Hyacinths (Hyacinthus)

Hyacinths (Hyacinthus)

Hyacinths are colourful spring-flowering garden plants with delightfully scented flowers. They are also commonly grown indoors in containers, producing delightful winter and early spring displays on windowsills, table tops and anywhere else their colourful, fragrant flowers can be enjoyed.


How to grow hyacinths

Cultivation

Hyacinths prefer sunny positions, although they will tolerate light shade. They will grow in just about any good soil, providing it has been improved with bulky organic matter, such as compost, and is reasonably well drained and doesn't become waterlogged in winter.

Planting hyacinths

Be careful when handling the bulbs, as the dust from their skins can cause skin irritation. It may be worth wearing gloves.

Outdoors

Hyacinth bulbs are planted in autumn - the best time is September or October.

Plant bulbs 10-12.5cm (4-5in) deep, 15-20cm (6-8in) apart. For the most colourful displays, don't plant bulbs individually, but plant in bold clumps of the same variety..

If you miss out on planting bulbs in autumn, most garden centres sell potted bulbs – including those for indoor winter displays. These are useful for filling gaps in beds and borders or for instant colour in containers.

Indoors

For winter displays indoors, you have to buy specially prepared hyacinth bulbs, and plant them in pots in late summer or early autumn. They then need up to 10 weeks in cold, but frost-free (preferably 4-5°C/40-42°F), dark conditions to produce their flower buds and flower properly.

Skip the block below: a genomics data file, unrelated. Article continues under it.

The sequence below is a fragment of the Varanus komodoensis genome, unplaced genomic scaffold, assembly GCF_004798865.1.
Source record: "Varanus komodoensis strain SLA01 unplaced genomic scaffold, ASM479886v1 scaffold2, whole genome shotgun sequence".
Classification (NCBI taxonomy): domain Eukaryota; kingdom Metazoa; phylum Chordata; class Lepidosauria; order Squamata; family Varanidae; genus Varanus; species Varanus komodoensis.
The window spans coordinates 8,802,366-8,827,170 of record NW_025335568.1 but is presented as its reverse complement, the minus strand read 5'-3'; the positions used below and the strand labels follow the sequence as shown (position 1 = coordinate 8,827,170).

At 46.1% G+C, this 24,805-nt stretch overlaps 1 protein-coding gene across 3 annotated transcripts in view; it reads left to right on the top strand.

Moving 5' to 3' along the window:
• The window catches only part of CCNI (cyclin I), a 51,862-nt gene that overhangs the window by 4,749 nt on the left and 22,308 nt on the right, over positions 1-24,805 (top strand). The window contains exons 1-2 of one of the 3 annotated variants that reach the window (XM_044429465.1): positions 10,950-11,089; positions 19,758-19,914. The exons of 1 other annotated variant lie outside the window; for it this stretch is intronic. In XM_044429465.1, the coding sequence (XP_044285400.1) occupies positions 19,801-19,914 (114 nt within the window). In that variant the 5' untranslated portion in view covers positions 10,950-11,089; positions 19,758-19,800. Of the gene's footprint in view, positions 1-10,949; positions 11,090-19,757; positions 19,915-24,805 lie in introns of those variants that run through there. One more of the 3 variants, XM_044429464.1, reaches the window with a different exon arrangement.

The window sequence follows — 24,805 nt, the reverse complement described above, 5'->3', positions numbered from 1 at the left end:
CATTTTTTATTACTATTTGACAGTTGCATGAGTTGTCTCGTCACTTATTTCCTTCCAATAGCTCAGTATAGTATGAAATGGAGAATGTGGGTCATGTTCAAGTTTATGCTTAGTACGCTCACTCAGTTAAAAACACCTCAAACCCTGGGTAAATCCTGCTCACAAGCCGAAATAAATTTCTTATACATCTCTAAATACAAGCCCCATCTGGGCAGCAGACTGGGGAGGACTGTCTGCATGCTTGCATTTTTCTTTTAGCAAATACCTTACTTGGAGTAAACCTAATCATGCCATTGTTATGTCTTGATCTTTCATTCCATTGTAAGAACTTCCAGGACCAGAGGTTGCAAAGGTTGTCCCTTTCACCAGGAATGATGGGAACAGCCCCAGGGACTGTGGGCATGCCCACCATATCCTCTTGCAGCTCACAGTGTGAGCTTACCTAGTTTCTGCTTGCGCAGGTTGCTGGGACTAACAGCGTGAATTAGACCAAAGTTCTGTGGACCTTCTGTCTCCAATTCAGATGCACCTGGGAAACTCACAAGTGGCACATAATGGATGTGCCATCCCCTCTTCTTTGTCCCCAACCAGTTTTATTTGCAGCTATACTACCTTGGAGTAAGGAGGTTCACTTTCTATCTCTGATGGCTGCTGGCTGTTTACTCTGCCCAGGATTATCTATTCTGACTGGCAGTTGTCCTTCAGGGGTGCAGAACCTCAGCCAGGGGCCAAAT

Colourful hyacinths

Suggested planting locations and garden types

Flower borders and beds, patios, containers, city and courtyard gardens, cottage and informal gardens, indoors, temporary houseplant.


How to care for hyacinths

Hyacinths are generally easy to look after. The bulbs can be left in the ground from year to year, or they can be lifted after flowering and after the foliage has died down. Store them in dry compost in a cool, dry place until it's time to replant them in autumn.

When they finish flowering, the bulbs start to build up their strength and produce their flower buds for the following year. This is the most important time of year and when the plants need some care and attention.

Start by deadheading as soon as the flowers have faded. You can either carefully pull or cut off the faded flower, plus the developing seed pod behind the flower, but allow the leaves to die down naturally. Don’t be tempted to remove the foliage before it has turned brown, as the bulbs need the leaves to feed them.

You can build up their strength further by giving them a liquid feed every 10 to 14 days while they’re still in leaf.

Indoor hyacinths

When the bulbs are in their cold, dark conditions, check regularly for signs of leaf growth. When this is 2.5-5cm (1-2in) long, bring them into a light, but not bright, cool room – around 10C (50F) – for a few weeks until the flower buds can be seen. They can then be moved to their flowering positions.

Prepared bulbs can't be used for indoor displays the following year, but they can be planted in the garden after first hardening them off once the foliage has died down.

Pests

Hyacinths may also be susceptible to the following pests and diseases: Eelworms, Narcissus fly, Bulb rot.

Flowering season(s) Spring, Winter
Foliage season(s) Spring, Winter
Sunlight Partial shade, Full sun
Soil type Chalky, Clay, Loamy, Sandy
Soil pH Neutral
Soil moisture Moist but well-drained
Ultimate height 25cm (10in)
Ultimate spread Up to 15cm (6in)
Time to ultimate height 6 months